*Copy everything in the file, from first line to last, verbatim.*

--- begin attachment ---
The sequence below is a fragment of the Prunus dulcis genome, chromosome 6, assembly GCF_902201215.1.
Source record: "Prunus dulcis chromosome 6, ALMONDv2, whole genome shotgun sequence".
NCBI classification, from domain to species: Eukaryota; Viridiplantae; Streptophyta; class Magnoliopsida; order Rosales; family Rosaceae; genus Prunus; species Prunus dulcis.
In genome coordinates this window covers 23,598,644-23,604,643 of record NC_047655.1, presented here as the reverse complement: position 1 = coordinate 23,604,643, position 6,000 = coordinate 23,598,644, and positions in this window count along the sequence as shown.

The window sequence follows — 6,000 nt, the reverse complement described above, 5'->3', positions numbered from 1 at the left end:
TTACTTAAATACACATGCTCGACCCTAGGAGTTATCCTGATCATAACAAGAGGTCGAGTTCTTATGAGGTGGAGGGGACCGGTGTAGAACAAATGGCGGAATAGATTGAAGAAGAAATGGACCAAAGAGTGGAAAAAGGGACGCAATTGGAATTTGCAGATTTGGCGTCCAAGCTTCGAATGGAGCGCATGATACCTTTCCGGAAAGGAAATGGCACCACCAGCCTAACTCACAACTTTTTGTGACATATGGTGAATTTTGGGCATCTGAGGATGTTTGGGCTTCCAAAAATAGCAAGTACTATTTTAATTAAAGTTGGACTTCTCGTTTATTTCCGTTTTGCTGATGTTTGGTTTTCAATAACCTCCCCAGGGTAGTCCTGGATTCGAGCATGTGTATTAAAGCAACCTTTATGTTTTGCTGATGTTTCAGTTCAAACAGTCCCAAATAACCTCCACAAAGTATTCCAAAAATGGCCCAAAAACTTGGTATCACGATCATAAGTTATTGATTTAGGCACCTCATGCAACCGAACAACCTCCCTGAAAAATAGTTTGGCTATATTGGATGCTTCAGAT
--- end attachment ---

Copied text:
The sequence below is a fragment of the Prunus dulcis genome, chromosome 6, assembly GCF_902201215.1.
Source record: "Prunus dulcis chromosome 6, ALMONDv2, whole genome shotgun sequence".
NCBI classification, from domain to species: Eukaryota; Viridiplantae; Streptophyta; class Magnoliopsida; order Rosales; family Rosaceae; genus Prunus; species Prunus dulcis.
In genome coordinates this window covers 23,598,644-23,604,643 of record NC_047655.1, presented here as the reverse complement: position 1 = coordinate 23,604,643, position 6,000 = coordinate 23,598,644, and positions in this window count along the sequence as shown.

The window sequence follows — 6,000 nt, the reverse complement described above, 5'->3', positions numbered from 1 at the left end:
TTACTTAAATACACATGCTCGACCCTAGGAGTTATCCTGATCATAACAAGAGGTCGAGTTCTTATGAGGTGGAGGGGACCGGTGTAGAACAAATGGCGGAATAGATTGAAGAAGAAATGGACCAAAGAGTGGAAAAAGGGACGCAATTGGAATTTGCAGATTTGGCGTCCAAGCTTCGAATGGAGCGCATGATACCTTTCCGGAAAGGAAATGGCACCACCAGCCTAACTCACAACTTTTTGTGACATATGGTGAATTTTGGGCATCTGAGGATGTTTGGGCTTCCAAAAATAGCAAGTACTATTTTAATTAAAGTTGGACTTCTCGTTTATTTCCGTTTTGCTGATGTTTGGTTTTCAATAACCTCCCCAGGGTAGTCCTGGATTCGAGCATGTGTATTAAAGCAACCTTTATGTTTTGCTGATGTTTCAGTTCAAACAGTCCCAAATAACCTCCACAAAGTATTCCAAAAATGGCCCAAAAACTTGGTATCACGATCATAAGTTATTGATTTAGGCACCTCATGCAACCGAACAACCTCCCTGAAAAATAGTTTGGCTATATTGGATGCTTCAGAT